This discussion of p-values might be moot, however, as some argue your p-value was doomed from the start [zotpressInText item=”{5421944:I8XDSLSK}”]. Therefore, stopping p-hacking is not an issue because your p-value never had a chance to mean anything, so it doesn’t matter if it was hacked or not [zotpressInText item=”{5421944:BDJYJHR7}”].

Standards of preregistrations and RRs

One of the main reasons for doing a preregistration or RR is the increase in robust/confidence in the results via open data and improved reproducibility. But does this bear out in reality? [zotpressInText item=”{5421944:33NXICQ2}”] analysed 62 RRs (that met inclusion criteria) and found data were available for 41 articles, with 37 articles (58%) providing analysis scripts. For the main results in 36 articles that shared both data and code, they ran the scripts for 31 analyses, and could reproduce the main results for 21 (58%) of those articles. This is certainly an improvement over business as usual [zotpressInText item=”{5421944:TWDLURLI}”], but you may hope for better from a methodology which is designed to be more open.

There have also been reports of reviewers instructing authors of RRs to deviate from the preregistration after seeing the results, which defeats the whole point of RRs. I don’t know how common this is, but such a blatant disregard for the meaning of RRs is worrying. If some journals are willing to bend the format this far, it’s likely less extreme examples also occur. Does an RR at one journal mean the same as at another? Are some journals jumping the through the hoops of offering RRs without buying into the philosophy? Thus gaining social capital by appearing to engage in socially desirable practices, without doing it properly? As a result, can we have a meaningful/consistent concept of RRs without oversight or enforcement? [zotpressInText item=”{5421944:TXISGYPZ}”] have advocated a Yelp style feedback mechanism for RR-adopting journals, to help ensure that editors comply with their own policy.


As preregistration and RRs become more prevalent, more ways of designing them are put forward. When preregistering your analysis plan, you may preregister multiple analyses. Thus, after data collection, you are not bound to only one. This seeks to give greater flexibility and control the nominal false positive rate. But which analyses do you preregister? There is often many justifiable ways of analysing the data, and without strong theory to guide you, your analysis plan may be arbitrary. A more principled way to justify an analysis plan would be to preregister the analyses for your replication based on what you originally found[note]Assuming you have the resources to run a replication study.[/note]. A related but distinct option is multiverse analysis. This is a more grand version of exploring multiple analysis paths by running many different analyses with different conditions. Whilst it, along with others [zotpressInText item=”{5421944:8IC6ZHFD}”], are valuable options, it isn’t a silver bullet for robust inferences.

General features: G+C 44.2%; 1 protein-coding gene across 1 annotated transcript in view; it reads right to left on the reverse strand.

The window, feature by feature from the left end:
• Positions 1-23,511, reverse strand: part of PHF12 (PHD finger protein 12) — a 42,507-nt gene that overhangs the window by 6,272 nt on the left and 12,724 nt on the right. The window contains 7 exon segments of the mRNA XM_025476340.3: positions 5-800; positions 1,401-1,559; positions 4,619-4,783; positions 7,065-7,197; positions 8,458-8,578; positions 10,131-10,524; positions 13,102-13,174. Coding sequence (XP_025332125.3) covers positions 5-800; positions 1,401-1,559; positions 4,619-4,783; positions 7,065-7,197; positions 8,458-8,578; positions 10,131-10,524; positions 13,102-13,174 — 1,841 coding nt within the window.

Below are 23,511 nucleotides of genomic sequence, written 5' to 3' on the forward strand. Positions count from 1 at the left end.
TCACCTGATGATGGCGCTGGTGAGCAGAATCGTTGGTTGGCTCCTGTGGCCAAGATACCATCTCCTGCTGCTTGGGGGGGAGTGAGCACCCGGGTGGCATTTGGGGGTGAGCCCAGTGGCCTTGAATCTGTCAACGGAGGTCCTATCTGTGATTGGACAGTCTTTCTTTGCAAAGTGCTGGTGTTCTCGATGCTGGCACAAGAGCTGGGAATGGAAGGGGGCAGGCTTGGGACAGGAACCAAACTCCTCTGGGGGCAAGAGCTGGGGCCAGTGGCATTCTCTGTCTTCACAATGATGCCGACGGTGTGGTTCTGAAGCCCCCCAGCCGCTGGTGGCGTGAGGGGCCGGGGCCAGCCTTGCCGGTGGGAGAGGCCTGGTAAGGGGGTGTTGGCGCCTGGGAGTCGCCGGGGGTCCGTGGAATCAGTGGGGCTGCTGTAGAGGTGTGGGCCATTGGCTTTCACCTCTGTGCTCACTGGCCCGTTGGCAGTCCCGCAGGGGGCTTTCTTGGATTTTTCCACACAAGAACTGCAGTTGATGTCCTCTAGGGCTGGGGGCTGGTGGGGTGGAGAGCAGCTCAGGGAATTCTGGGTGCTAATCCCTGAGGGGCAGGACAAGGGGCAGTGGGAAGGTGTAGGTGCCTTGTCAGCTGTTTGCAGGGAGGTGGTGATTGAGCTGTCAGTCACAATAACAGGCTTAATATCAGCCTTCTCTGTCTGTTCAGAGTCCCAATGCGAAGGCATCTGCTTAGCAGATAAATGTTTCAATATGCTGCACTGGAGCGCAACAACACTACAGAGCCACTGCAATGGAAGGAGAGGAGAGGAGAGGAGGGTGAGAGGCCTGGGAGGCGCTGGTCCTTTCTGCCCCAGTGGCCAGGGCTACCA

Looking backwards and forwards

Preregistration and RRs are a rapidly expanding feature of our scientific landscape [zotpressInText item=”{5421944:TXISGYPZ}”]. Learning more about them, their strengths and weaknesses, how to differently employ them, will make them a better tool. In addition, if we aren’t open about the problems/difficulties, we risk putting people off as it can present an unrealistic picture. You could also argue that opening with preregistration in open science conversations, as I’ve often seen happen, perhaps sets an unrealistic standard and dissuades people from engaging. I hope this isn’t the case, as there are many strands to open science practices, all with relative pros, cons, and opportunities.

Regardless of how we discuss preregistration and RRs, we should maintain perspective. Good work was conducted before preregistration (and indeed the scientific method). In our collective enthusiasm, it can sometimes appear like we have forgotten this important fact. Having a more humble science would likely benefit all of us.